It’s a little comforting to know that, despite the upcoming chaos, some things about Yeonjun’s life will always be the same, and that includes dance practice.

The pressure is on—not that it was ever really off, but debut is so close it’s almost tangible at this point. Yeonjun is getting a little sick of his own voice, between rehearsing his vocals and replaying the recorded tracks from their mini album to the point of unbearability as they work to polish the choreography.

He leaves his phone shoved at the bottom of his bag and it’s easy enough, then, to pretend that nothing outside this room has changed. Dance is one of the few things that has never required active thought for Yeonjun, so he throws all his energy into it, sneakers squeaking against the hardwood floor with every step. Subin, the performance director, has them run through his verse in “Crown” upwards of ten times; he and Soobin have to stand up by leaning on each other back-to-back, and with each runthrough their shirts feel stickier with perspiration. Neither of them shy away from it; the five of them have been taught that a sweat-soaked shirt at the end of practice was the standard to meet.

“Make sure you don’t let your facial expressions drop halfway through,” Subin tells them when she finally pauses the music. “You look exhausted, Yeonjun. Nobody wants to see that.”

“I’m fine,” he says. Automatic reflex. He flicks his eyes toward the mirror—were the bags under his eyes that visible?

“I’m sure you are,” she replies. “But I need to see it. Let’s take five, then we’ll do the whole thing from the top.”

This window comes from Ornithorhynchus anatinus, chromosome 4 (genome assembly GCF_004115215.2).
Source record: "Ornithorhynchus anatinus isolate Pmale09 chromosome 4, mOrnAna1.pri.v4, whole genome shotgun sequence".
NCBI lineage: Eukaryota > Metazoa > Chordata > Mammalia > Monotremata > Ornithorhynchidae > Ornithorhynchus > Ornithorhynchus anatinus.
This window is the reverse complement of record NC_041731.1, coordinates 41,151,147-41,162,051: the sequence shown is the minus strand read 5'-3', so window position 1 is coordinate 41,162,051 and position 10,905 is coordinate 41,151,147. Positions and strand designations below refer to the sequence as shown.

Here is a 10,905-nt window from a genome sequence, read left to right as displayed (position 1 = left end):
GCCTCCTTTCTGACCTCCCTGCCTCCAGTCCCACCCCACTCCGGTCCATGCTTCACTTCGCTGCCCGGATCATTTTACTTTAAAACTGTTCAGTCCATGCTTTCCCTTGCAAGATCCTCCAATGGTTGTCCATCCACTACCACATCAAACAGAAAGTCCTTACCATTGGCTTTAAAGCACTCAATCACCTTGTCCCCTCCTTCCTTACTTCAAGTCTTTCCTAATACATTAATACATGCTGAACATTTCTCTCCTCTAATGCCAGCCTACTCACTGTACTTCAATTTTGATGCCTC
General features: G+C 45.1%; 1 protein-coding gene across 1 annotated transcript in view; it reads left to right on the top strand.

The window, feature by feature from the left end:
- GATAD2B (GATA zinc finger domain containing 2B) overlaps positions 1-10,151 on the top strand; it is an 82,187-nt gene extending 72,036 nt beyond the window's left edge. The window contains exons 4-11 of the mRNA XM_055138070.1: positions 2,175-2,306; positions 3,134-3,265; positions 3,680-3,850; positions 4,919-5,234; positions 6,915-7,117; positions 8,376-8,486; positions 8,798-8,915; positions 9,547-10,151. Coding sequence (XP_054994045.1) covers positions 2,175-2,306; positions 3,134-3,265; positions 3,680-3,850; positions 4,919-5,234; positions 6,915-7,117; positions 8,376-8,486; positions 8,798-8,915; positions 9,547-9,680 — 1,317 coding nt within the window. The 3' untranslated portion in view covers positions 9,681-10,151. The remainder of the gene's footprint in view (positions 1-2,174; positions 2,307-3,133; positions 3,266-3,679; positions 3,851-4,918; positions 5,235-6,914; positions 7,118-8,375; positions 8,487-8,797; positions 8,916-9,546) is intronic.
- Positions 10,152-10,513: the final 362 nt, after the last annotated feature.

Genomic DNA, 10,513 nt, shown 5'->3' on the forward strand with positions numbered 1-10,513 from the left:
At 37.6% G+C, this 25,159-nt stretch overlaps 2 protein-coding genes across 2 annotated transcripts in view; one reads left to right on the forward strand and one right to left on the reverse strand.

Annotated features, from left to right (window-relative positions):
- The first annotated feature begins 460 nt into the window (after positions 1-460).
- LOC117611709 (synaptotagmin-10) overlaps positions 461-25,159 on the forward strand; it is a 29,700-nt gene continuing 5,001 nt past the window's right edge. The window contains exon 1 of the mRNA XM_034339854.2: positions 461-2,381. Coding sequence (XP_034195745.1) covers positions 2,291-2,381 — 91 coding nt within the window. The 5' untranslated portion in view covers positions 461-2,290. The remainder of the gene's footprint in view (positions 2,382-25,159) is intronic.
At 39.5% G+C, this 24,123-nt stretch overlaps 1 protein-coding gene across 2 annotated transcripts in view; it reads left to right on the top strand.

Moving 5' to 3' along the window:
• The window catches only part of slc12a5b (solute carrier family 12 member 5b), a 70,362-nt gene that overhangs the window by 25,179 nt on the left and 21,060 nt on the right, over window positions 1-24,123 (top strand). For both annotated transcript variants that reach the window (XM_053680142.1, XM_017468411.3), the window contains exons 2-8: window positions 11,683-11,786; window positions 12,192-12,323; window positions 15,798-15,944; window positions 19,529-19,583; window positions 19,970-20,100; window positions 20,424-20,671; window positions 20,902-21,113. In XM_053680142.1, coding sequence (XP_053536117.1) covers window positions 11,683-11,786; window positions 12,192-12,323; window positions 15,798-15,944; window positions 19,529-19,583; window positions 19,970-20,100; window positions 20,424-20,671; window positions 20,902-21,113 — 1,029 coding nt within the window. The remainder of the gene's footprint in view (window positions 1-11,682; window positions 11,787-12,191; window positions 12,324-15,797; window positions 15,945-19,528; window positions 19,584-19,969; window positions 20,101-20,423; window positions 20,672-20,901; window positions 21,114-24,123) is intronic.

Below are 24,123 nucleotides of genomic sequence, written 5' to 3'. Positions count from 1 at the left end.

One of the manager-hyungs pulls Subin aside, and Kai leaves to use the bathroom. Beomgyu makes a show of collapsing on the floor, dramatic as ever. Yeonjun looks to Soobin, but he’s sitting up against the mirror and already closing his eyes, so Yeonjun decides to leave him be for once. He plops down beside Beomgyu to ruffle his hair. When it comes away wet with more sweat, he wipes it off on Beomgyu’s arm.

“Oh, ew,” Beomgyu whines, cringing away from him. “If you’re gonna be gross, do it to Soobin-hyung.”

“What do you mean ew? It’s your sweat. And bold of you to assume I don’t already.”

Beomgyu sticks his tongue out at him. Yeonjun sticks his own out, too.

“Yeonjun-hyung,” Taehyun calls from across the studio where he’s acquired a water bottle. “Is that your phone? Something’s vibrating like crazy over here.”

“Oh yeah." Yeonjun pushes up off the floor. "It’s been like that all day, I’ll just turn it off.”

Except he doesn’t—the first message on the screen is from Wooyoung, and Yeonjun wants to ignore it, but they haven’t caught up in a while, now that Wooyoung’s debuted and Yeonjun’s about to.

ateez wooyoung

ateez wooyoung:
welcome to the club yeonjun-ah!
the film was so cool
yeosangie and i are so excited for you

thanks bro

ateez wooyoung:
it’s all up from here
the people are about to know about the legendary choi yeonjun ㅋㅋㅋ

oh ㅋㅋㅋ i guess so

ateez wooyoung:
you ok for real?

just stressed about debut like always

ateez wooyoung:
don’t worry yeonjun-ah
people are already talking about how cool you’ll be
you’ve got five years of training under your belt
plus you were the #1 trainee
you easily could’ve been leader
you’ll crush it

ㅋㅋ you’re getting too sappy ㅋㅋ
i have to go practice some more, talk later?

ateez wooyoung:
of course talk later